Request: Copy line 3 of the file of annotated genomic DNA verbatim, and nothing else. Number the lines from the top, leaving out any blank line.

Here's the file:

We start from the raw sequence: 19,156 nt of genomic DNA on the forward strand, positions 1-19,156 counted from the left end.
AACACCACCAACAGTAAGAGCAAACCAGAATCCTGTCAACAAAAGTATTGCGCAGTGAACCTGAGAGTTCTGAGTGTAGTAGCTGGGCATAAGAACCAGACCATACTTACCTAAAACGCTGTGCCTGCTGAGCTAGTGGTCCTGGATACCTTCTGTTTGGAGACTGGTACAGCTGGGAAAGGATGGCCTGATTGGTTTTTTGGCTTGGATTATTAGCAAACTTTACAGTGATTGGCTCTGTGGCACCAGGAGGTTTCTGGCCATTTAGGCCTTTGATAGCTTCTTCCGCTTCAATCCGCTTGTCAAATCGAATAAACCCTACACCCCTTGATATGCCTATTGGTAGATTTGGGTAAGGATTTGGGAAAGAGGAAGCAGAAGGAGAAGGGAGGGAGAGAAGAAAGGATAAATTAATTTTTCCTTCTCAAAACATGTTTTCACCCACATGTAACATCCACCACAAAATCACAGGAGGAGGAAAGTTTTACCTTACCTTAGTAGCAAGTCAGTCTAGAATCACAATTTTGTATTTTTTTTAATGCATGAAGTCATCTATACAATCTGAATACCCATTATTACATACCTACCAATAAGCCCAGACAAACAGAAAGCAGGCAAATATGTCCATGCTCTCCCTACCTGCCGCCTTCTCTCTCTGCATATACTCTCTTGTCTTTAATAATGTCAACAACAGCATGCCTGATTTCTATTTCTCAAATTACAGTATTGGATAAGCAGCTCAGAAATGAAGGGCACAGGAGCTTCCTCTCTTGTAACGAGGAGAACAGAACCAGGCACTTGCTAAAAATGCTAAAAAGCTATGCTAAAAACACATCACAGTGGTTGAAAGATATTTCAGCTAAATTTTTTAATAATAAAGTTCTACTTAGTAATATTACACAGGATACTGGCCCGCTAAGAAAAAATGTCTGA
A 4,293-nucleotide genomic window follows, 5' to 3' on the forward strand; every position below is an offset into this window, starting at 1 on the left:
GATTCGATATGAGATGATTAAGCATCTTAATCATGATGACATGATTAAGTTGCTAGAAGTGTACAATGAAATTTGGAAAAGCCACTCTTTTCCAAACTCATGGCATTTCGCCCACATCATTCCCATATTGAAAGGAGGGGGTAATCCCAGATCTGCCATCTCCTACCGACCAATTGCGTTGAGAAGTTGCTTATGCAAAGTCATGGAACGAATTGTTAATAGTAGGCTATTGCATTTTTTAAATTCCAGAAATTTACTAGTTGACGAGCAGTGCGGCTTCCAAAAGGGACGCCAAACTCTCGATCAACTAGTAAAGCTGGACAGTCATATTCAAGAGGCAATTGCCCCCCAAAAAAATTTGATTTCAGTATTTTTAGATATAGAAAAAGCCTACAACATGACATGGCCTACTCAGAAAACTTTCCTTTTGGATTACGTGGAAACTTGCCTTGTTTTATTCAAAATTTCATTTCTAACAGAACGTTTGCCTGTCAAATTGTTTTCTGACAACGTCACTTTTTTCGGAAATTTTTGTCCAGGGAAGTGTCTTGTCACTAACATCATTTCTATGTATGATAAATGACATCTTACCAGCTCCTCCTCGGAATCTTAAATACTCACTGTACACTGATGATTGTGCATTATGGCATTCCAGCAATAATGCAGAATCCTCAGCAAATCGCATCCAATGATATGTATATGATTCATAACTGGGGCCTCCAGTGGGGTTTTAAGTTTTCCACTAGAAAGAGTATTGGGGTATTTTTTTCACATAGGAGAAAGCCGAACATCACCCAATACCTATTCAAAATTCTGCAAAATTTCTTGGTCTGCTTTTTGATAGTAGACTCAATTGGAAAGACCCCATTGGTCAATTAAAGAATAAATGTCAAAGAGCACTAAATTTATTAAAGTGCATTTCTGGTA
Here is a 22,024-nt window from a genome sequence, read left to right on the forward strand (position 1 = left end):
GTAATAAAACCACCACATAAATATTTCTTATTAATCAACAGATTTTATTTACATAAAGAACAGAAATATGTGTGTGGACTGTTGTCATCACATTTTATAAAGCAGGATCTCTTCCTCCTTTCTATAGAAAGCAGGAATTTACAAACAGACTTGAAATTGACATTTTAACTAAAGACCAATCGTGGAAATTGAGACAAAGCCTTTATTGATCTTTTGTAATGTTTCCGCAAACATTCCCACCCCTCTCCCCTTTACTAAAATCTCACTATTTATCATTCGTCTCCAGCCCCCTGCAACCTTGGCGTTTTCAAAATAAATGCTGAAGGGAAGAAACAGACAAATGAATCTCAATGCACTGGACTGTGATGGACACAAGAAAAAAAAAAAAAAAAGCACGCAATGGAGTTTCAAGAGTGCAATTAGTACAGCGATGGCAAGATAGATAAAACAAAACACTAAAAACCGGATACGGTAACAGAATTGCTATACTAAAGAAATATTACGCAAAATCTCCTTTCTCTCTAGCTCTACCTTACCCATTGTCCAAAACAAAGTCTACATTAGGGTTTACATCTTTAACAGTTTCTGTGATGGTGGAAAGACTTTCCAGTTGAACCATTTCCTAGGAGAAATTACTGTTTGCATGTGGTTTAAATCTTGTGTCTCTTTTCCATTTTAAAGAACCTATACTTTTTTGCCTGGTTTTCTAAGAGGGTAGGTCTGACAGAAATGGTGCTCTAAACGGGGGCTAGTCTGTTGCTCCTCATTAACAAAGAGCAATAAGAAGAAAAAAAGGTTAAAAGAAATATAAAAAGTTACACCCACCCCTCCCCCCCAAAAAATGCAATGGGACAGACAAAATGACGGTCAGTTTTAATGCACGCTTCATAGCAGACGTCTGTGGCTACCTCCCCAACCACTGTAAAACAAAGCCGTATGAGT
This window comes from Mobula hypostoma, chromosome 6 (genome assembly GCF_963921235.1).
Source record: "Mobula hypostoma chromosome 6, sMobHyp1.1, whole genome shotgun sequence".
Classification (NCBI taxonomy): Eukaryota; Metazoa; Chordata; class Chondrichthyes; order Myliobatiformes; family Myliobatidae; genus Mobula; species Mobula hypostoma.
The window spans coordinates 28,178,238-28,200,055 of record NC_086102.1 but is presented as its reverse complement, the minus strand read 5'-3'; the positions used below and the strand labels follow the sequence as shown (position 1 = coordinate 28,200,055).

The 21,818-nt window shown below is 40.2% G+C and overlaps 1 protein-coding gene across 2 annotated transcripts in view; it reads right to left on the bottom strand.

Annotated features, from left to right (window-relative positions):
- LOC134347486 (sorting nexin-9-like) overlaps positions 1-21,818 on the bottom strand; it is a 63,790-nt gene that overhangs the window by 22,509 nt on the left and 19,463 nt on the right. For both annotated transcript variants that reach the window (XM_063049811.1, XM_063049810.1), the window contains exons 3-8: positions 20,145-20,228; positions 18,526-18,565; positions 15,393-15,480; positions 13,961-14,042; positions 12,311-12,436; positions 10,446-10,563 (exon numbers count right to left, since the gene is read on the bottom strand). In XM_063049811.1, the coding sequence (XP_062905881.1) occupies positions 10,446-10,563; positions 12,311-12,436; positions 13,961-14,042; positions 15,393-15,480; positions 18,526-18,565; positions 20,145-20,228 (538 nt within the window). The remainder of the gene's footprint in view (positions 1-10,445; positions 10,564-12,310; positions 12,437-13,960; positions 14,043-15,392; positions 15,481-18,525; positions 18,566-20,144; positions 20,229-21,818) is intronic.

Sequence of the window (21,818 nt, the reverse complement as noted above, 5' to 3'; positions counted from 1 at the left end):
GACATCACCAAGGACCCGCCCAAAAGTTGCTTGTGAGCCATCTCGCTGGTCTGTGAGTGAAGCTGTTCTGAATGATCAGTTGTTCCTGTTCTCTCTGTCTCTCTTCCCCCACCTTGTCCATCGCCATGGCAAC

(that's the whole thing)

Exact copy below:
A 4,293-nucleotide genomic window follows, 5' to 3' on the forward strand; every position below is an offset into this window, starting at 1 on the left: